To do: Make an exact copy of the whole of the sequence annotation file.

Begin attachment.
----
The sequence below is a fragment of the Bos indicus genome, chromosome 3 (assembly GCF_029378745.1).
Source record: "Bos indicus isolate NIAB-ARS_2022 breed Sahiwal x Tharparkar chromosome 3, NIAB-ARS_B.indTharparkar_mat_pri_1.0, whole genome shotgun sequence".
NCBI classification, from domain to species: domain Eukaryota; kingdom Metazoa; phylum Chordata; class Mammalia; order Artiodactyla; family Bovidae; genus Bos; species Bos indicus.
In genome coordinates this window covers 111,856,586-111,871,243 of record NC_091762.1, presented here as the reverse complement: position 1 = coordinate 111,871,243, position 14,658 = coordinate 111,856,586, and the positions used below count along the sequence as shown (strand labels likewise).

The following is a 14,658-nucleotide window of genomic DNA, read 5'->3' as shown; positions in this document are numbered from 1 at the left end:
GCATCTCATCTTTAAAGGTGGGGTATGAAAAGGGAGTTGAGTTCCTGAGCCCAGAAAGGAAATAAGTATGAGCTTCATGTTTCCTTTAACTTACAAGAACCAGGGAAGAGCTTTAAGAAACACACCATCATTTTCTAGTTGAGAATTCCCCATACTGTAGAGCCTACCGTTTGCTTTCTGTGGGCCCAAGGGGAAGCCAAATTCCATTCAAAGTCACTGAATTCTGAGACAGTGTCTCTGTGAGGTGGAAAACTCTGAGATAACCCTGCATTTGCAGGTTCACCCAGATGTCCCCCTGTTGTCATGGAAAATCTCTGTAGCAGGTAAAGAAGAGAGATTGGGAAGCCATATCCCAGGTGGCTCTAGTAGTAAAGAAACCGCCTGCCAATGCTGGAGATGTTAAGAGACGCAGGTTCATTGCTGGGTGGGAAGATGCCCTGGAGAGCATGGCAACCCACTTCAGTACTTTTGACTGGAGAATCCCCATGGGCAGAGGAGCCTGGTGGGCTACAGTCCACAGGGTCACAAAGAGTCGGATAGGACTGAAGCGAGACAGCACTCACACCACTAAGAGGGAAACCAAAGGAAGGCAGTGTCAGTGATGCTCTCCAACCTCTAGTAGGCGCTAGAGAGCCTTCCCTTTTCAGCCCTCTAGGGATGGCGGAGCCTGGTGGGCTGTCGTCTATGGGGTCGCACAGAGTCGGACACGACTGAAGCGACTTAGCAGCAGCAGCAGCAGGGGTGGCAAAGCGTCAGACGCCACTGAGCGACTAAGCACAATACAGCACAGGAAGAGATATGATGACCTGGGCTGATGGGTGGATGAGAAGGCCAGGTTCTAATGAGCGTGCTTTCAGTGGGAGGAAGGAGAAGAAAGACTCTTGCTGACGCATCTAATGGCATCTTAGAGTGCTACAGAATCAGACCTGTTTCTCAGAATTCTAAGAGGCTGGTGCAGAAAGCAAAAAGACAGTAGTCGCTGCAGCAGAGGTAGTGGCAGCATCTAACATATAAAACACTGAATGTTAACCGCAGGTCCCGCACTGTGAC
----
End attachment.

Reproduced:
The sequence below is a fragment of the Bos indicus genome, chromosome 3 (assembly GCF_029378745.1).
Source record: "Bos indicus isolate NIAB-ARS_2022 breed Sahiwal x Tharparkar chromosome 3, NIAB-ARS_B.indTharparkar_mat_pri_1.0, whole genome shotgun sequence".
NCBI classification, from domain to species: domain Eukaryota; kingdom Metazoa; phylum Chordata; class Mammalia; order Artiodactyla; family Bovidae; genus Bos; species Bos indicus.
In genome coordinates this window covers 111,856,586-111,871,243 of record NC_091762.1, presented here as the reverse complement: position 1 = coordinate 111,871,243, position 14,658 = coordinate 111,856,586, and the positions used below count along the sequence as shown (strand labels likewise).

The following is a 14,658-nucleotide window of genomic DNA, read 5'->3' as shown; positions in this document are numbered from 1 at the left end:
GCATCTCATCTTTAAAGGTGGGGTATGAAAAGGGAGTTGAGTTCCTGAGCCCAGAAAGGAAATAAGTATGAGCTTCATGTTTCCTTTAACTTACAAGAACCAGGGAAGAGCTTTAAGAAACACACCATCATTTTCTAGTTGAGAATTCCCCATACTGTAGAGCCTACCGTTTGCTTTCTGTGGGCCCAAGGGGAAGCCAAATTCCATTCAAAGTCACTGAATTCTGAGACAGTGTCTCTGTGAGGTGGAAAACTCTGAGATAACCCTGCATTTGCAGGTTCACCCAGATGTCCCCCTGTTGTCATGGAAAATCTCTGTAGCAGGTAAAGAAGAGAGATTGGGAAGCCATATCCCAGGTGGCTCTAGTAGTAAAGAAACCGCCTGCCAATGCTGGAGATGTTAAGAGACGCAGGTTCATTGCTGGGTGGGAAGATGCCCTGGAGAGCATGGCAACCCACTTCAGTACTTTTGACTGGAGAATCCCCATGGGCAGAGGAGCCTGGTGGGCTACAGTCCACAGGGTCACAAAGAGTCGGATAGGACTGAAGCGAGACAGCACTCACACCACTAAGAGGGAAACCAAAGGAAGGCAGTGTCAGTGATGCTCTCCAACCTCTAGTAGGCGCTAGAGAGCCTTCCCTTTTCAGCCCTCTAGGGATGGCGGAGCCTGGTGGGCTGTCGTCTATGGGGTCGCACAGAGTCGGACACGACTGAAGCGACTTAGCAGCAGCAGCAGCAGGGGTGGCAAAGCGTCAGACGCCACTGAGCGACTAAGCACAATACAGCACAGGAAGAGATATGATGACCTGGGCTGATGGGTGGATGAGAAGGCCAGGTTCTAATGAGCGTGCTTTCAGTGGGAGGAAGGAGAAGAAAGACTCTTGCTGACGCATCTAATGGCATCTTAGAGTGCTACAGAATCAGACCTGTTTCTCAGAATTCTAAGAGGCTGGTGCAGAAAGCAAAAAGACAGTAGTCGCTGCAGCAGAGGTAGTGGCAGCATCTAACATATAAAACACTGAATGTTAACCGCAGGTCCCGCACTGTGAC